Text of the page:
Newsletter 18: We are out of satisfying potential explanations for the House of Representatives’ oversight fecklessness.
|Sep 12|| 1|
This week, Trump — to no one’s surprise — showed that he is not beyond manipulating career civil servants to mask a stupid mistake. If he takes such extraordinary steps for something so small, it is natural to wonder how far he will go when the stakes are higher. Say, if he is facing the prospect of losing the election. Engaging in thought experiments like these serves to underline just how inadequate House Democrats’ response to Trump has been and continues to be. The Judiciary committee may have muddled their way into an impeachment inquiry this week, but House Democrats still have a long way to go in proving they are up to the challenge of countering Trump’s authoritarian overreach.
2020 (and Potentially 2021)
After a brief respite, it’s time for another Democratic primary debate. With only ten candidates qualifying under the new, more restrictive rules, we will only have to sit through one session. Unfortunately, that still leaves ten candidates on a single stage. While this debate will last three hours (versus two-and-a-half for the last set), the format of rapid-fire answers to right wing attacks on candidates’ plans dressed up as questions, and the candidates’ thoughts on polling and political tactics, is unlikely to yield a great deal more substance than prior encounters.
Nonetheless, we will be watching closely for any crumbs related to personnel and executive branch powers. For a review of how we approach these debates, check out our debate watch guide. And follow along in real time @revolvingdoorDC!
Although we recognize that all presidential forums cannot last seven hours, last week’s climate town hall offered a refreshingly in-depth look at candidates’ climate plans. Even in this more generous format, however, executive branch-focused questions and answers were rare. A few candidates assured viewers that they would reverse Trump’s environmental regulatory rollbacks, which is… almost literally the least they can do.
We did hear from at least two candidates — Kamala Harris and Bernie Sanders — who promised, were they to be elected, to direct the Department of Justice to pursue fossil fuel companies and their executives for their contributions to global warming. And while we would have liked to hear more specifics, the extended format was still welcome. It gave candidates more space to articulate their climate priorities and how their values will inform their approach to this challenge — both questions with direct relevance to how they will actually do the job of president.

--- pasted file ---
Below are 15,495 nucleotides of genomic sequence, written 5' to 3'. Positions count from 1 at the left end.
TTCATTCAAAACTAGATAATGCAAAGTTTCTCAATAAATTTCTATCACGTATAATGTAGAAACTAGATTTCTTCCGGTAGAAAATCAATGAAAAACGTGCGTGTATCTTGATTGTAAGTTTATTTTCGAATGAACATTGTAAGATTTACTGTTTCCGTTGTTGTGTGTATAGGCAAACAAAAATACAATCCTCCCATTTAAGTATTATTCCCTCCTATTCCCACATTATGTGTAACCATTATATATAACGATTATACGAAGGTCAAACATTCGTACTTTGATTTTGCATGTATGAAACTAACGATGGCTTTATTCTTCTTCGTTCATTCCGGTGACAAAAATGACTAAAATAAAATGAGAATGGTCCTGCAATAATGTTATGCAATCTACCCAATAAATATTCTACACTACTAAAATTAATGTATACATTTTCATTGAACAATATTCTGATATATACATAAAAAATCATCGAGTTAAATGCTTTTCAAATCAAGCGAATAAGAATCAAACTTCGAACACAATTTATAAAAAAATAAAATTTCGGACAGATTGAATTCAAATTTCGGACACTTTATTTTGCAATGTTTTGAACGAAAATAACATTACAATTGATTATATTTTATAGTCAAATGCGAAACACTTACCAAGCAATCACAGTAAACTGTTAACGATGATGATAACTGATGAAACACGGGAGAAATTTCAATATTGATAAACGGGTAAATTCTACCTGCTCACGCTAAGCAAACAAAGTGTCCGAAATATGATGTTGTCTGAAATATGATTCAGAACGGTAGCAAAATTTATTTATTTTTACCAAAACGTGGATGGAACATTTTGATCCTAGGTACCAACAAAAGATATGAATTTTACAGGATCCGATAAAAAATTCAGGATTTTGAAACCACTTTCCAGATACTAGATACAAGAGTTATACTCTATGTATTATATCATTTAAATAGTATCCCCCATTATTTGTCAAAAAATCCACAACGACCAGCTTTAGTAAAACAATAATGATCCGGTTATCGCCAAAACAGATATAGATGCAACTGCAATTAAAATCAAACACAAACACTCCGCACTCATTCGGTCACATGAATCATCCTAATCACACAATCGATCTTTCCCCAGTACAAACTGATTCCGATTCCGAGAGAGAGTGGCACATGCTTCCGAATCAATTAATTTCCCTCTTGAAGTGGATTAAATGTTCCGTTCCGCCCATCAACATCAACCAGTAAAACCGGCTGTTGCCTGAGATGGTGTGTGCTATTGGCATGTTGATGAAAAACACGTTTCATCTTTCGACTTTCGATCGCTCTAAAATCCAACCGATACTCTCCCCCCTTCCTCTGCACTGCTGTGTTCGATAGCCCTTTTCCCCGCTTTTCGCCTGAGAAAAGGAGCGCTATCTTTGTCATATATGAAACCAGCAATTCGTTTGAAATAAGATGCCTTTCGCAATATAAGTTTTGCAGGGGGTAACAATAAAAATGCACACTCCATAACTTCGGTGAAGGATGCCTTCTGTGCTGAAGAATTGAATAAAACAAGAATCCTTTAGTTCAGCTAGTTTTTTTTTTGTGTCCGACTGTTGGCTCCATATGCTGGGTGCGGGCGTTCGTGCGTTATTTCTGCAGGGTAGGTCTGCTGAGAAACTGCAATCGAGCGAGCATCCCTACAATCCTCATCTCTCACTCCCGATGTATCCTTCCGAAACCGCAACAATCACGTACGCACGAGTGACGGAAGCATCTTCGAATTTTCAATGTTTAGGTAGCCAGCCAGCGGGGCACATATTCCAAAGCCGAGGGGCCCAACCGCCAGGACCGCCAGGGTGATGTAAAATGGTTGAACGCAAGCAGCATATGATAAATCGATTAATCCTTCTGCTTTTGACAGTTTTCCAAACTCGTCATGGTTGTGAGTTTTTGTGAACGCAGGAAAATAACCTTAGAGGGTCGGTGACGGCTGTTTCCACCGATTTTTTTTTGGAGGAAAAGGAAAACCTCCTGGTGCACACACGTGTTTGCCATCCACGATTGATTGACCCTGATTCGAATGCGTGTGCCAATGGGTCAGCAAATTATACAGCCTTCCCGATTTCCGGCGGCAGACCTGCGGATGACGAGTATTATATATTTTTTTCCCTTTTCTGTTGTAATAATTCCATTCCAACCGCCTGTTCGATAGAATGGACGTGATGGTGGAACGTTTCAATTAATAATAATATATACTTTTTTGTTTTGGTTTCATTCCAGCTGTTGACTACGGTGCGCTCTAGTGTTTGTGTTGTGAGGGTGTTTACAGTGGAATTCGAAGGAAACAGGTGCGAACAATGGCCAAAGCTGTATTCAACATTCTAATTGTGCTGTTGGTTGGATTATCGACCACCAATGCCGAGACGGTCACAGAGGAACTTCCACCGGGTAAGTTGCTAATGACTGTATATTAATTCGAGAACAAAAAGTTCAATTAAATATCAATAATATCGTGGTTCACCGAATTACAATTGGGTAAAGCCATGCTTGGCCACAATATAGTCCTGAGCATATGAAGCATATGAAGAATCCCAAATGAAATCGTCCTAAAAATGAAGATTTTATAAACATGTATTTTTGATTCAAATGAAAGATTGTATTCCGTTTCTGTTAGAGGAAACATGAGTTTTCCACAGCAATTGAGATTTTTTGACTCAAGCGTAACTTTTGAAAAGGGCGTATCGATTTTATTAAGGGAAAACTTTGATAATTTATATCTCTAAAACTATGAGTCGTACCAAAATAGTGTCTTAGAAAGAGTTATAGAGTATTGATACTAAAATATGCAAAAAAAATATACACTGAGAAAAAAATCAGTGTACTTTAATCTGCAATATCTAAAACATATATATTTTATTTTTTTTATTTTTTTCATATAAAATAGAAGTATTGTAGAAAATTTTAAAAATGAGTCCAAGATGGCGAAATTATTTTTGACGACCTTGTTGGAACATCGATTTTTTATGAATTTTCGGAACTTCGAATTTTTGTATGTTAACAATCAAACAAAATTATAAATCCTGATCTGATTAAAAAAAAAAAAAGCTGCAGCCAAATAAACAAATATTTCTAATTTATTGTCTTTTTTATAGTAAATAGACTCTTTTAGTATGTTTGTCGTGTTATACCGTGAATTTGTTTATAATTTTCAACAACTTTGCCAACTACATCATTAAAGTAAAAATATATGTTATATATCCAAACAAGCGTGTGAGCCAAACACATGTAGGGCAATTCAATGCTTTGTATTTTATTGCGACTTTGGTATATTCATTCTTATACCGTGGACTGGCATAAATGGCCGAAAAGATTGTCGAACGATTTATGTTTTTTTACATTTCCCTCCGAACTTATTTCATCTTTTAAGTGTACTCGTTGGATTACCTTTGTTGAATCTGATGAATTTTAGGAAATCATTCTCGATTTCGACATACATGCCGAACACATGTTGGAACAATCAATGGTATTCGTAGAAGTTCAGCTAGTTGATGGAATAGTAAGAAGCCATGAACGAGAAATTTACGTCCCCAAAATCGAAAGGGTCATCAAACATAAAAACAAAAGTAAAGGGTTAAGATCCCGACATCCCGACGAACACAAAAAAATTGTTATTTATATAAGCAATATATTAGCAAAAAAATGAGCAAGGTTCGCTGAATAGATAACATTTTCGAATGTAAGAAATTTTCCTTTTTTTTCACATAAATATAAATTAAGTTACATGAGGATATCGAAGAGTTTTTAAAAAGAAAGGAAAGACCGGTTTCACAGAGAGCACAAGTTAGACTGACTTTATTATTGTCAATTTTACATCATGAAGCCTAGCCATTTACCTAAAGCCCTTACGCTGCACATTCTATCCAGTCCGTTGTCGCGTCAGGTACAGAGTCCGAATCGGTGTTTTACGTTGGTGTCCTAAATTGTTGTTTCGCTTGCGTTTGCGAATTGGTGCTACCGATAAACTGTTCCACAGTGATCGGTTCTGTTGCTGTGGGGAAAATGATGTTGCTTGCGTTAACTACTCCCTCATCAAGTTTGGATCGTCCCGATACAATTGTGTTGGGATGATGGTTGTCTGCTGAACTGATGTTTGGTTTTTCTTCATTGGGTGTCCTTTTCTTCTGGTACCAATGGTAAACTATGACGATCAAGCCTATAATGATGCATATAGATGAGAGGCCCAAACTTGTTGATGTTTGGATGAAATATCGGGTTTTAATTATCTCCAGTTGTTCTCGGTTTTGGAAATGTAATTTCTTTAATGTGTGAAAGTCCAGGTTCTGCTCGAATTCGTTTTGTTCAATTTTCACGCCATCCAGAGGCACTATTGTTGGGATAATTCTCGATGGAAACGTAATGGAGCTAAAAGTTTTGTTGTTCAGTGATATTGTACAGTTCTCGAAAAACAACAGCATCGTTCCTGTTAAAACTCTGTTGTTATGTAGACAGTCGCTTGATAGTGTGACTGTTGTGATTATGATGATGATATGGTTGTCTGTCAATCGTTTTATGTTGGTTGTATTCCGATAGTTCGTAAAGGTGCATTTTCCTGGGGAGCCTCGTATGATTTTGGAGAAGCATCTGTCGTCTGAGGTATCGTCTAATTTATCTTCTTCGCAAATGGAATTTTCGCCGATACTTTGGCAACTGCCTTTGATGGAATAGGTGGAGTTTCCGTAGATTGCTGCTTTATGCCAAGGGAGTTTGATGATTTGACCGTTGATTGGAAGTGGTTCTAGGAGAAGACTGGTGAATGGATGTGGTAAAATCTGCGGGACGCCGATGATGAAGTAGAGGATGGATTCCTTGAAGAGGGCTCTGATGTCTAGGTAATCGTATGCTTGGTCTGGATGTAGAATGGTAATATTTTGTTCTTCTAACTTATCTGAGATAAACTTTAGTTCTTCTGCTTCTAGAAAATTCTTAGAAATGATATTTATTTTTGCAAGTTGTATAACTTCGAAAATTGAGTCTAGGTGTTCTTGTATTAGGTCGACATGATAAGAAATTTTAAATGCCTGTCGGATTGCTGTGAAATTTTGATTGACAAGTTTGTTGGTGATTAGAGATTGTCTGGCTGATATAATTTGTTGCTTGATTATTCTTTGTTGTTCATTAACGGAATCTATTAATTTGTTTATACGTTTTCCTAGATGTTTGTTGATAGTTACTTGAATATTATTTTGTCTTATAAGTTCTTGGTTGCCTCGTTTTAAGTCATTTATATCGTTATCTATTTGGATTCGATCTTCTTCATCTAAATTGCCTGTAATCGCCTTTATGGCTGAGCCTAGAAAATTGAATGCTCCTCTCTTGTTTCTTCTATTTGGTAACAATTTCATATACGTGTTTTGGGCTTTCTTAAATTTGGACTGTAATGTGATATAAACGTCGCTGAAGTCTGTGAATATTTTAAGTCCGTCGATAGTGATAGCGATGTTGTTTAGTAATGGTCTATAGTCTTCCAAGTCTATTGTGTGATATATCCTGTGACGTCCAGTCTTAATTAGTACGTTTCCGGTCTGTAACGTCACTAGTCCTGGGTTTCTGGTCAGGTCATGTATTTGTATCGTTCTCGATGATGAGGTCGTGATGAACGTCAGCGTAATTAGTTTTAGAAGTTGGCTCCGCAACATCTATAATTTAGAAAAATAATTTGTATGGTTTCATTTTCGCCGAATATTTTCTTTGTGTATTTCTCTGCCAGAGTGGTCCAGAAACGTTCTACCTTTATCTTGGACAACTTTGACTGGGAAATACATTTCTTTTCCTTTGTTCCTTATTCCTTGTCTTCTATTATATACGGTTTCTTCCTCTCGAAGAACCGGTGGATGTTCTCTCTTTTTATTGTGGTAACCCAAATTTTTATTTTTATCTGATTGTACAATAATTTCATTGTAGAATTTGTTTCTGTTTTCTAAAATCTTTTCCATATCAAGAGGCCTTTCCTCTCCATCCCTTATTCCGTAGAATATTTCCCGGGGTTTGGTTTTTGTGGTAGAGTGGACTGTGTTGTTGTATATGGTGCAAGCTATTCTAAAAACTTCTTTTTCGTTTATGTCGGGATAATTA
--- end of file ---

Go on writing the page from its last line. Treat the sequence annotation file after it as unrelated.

We were also pleasantly surprised to hear a moderator confront Joe Biden about his planned fundraiser with the co-founder of a natural gas company. It’s too bad campaign finance questions are not a more common feature of debates, because a candidate’s donor base is highly relevant information, and all the more important in a packed field where voters are looking extra hard for ways to distinguish the candidates. Of course, debates are not the only place where voters can get information about candidates, but they do offer an important forum in which to judge candidates’ credibility. As a project with particular focus on “financialization,” we would love to hear questions about how support from, say, Blackstone and BlackRock might influence a potential president’s appointments. Adding this nuance would not only benefit debates over health care policy, but those surrounding climate, housing, environmental, competition, and foreign policies, among many others.
Congressional Oversight of the Executive Branch
Now that the House Judiciary Committee has voted to officially open an impeachment inquiry, we thought that Pelosi’s wrongheaded opposition to the effort would have dissipated. You would think that, with impeachment underway, Pelosi would see the political value in ensuring that that effort was a success. Instead, however, she seems to be rooting for its failure by, at best, ignoring the whole effort altogether and at worst, continuing to actively advocate against it. If Democrats are going to convince the public, they’re going to need a unified message.
Even if Pelosi abandons her losing political strategy today, however, Democrats will need to contend with the consequences stemming from months of delay. Yes, having spent the better part of this year working to de-escalate impeachment fervor, Democrats will have to work doubly hard to convince the public that they are serious enough for hearings to merit their attention. (Hearings whose obvious goal is to reduce tough questions at town halls are unlikely to be billed “must watch” TV by most Americans.)